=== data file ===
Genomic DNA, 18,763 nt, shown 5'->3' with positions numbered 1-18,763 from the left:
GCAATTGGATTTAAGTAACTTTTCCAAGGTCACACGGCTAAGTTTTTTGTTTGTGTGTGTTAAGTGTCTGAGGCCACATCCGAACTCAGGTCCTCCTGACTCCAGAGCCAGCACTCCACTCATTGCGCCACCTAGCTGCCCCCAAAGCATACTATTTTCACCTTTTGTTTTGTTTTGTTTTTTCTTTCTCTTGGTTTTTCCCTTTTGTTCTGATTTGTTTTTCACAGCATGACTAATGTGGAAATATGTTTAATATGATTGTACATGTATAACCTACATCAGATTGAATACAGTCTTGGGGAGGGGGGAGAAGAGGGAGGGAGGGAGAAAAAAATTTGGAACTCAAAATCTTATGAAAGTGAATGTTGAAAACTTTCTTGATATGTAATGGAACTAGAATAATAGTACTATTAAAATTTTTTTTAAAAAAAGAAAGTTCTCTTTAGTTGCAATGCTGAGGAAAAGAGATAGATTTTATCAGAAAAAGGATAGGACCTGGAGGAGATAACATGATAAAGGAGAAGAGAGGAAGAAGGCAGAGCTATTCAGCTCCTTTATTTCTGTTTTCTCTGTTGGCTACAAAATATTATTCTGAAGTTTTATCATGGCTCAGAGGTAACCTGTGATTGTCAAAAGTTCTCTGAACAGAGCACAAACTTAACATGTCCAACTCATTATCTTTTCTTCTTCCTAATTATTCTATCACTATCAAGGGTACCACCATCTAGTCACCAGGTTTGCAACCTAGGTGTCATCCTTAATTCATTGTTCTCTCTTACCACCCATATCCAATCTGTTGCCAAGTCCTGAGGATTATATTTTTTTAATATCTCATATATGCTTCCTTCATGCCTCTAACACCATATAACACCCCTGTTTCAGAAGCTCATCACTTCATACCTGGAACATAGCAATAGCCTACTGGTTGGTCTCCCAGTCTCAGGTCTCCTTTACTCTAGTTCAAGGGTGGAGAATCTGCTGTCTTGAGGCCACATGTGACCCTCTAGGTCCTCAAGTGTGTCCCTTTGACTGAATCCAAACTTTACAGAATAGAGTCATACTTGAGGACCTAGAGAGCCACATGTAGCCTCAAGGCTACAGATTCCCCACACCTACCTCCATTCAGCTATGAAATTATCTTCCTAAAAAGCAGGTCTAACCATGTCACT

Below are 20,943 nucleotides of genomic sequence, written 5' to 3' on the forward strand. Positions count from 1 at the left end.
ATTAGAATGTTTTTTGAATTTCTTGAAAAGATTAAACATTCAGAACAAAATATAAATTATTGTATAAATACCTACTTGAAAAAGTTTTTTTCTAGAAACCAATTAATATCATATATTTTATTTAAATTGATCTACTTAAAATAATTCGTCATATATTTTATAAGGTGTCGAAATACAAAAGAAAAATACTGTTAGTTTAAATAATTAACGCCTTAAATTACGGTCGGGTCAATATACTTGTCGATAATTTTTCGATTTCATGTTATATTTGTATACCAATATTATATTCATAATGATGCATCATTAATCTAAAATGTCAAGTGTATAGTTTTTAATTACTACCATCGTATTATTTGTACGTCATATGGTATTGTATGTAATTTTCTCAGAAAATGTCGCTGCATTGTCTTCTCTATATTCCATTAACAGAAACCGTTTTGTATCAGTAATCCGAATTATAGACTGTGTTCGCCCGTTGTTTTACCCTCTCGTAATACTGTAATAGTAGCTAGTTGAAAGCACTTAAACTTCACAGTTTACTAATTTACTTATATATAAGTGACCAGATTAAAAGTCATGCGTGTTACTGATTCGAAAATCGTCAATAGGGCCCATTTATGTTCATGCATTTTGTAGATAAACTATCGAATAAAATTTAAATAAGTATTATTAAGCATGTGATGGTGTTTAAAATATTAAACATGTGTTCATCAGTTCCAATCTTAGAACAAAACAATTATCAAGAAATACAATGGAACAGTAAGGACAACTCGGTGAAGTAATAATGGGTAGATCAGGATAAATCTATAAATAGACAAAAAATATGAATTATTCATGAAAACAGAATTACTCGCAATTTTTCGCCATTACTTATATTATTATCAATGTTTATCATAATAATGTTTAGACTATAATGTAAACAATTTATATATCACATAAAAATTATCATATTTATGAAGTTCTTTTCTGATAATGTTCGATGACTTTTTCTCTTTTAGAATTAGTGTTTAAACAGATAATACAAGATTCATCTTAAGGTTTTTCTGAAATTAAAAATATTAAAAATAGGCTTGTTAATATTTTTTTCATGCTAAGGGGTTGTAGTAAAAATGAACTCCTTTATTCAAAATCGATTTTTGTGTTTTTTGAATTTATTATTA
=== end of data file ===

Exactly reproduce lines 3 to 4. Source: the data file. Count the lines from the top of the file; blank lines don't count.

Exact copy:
Below are 20,943 nucleotides of genomic sequence, written 5' to 3' on the forward strand. Positions count from 1 at the left end.
ATTAGAATGTTTTTTGAATTTCTTGAAAAGATTAAACATTCAGAACAAAATATAAATTATTGTATAAATACCTACTTGAAAAAGTTTTTTTCTAGAAACCAATTAATATCATATATTTTATTTAAATTGATCTACTTAAAATAATTCGTCATATATTTTATAAGGTGTCGAAATACAAAAGAAAAATACTGTTAGTTTAAATAATTAACGCCTTAAATTACGGTCGGGTCAATATACTTGTCGATAATTTTTCGATTTCATGTTATATTTGTATACCAATATTATATTCATAATGATGCATCATTAATCTAAAATGTCAAGTGTATAGTTTTTAATTACTACCATCGTATTATTTGTACGTCATATGGTATTGTATGTAATTTTCTCAGAAAATGTCGCTGCATTGTCTTCTCTATATTCCATTAACAGAAACCGTTTTGTATCAGTAATCCGAATTATAGACTGTGTTCGCCCGTTGTTTTACCCTCTCGTAATACTGTAATAGTAGCTAGTTGAAAGCACTTAAACTTCACAGTTTACTAATTTACTTATATATAAGTGACCAGATTAAAAGTCATGCGTGTTACTGATTCGAAAATCGTCAATAGGGCCCATTTATGTTCATGCATTTTGTAGATAAACTATCGAATAAAATTTAAATAAGTATTATTAAGCATGTGATGGTGTTTAAAATATTAAACATGTGTTCATCAGTTCCAATCTTAGAACAAAACAATTATCAAGAAATACAATGGAACAGTAAGGACAACTCGGTGAAGTAATAATGGGTAGATCAGGATAAATCTATAAATAGACAAAAAATATGAATTATTCATGAAAACAGAATTACTCGCAATTTTTCGCCATTACTTATATTATTATCAATGTTTATCATAATAATGTTTAGACTATAATGTAAACAATTTATATATCACATAAAAATTATCATATTTATGAAGTTCTTTTCTGATAATGTTCGATGACTTTTTCTCTTTTAGAATTAGTGTTTAAACAGATAATACAAGATTCATCTTAAGGTTTTTCTGAAATTAAAAATATTAAAAATAGGCTTGTTAATATTTTTTTCATGCTAAGGGGTTGTAGTAAAAATGAACTCCTTTATTCAAAATCGATTTTTGTGTTTTTTGAATTTATTATTA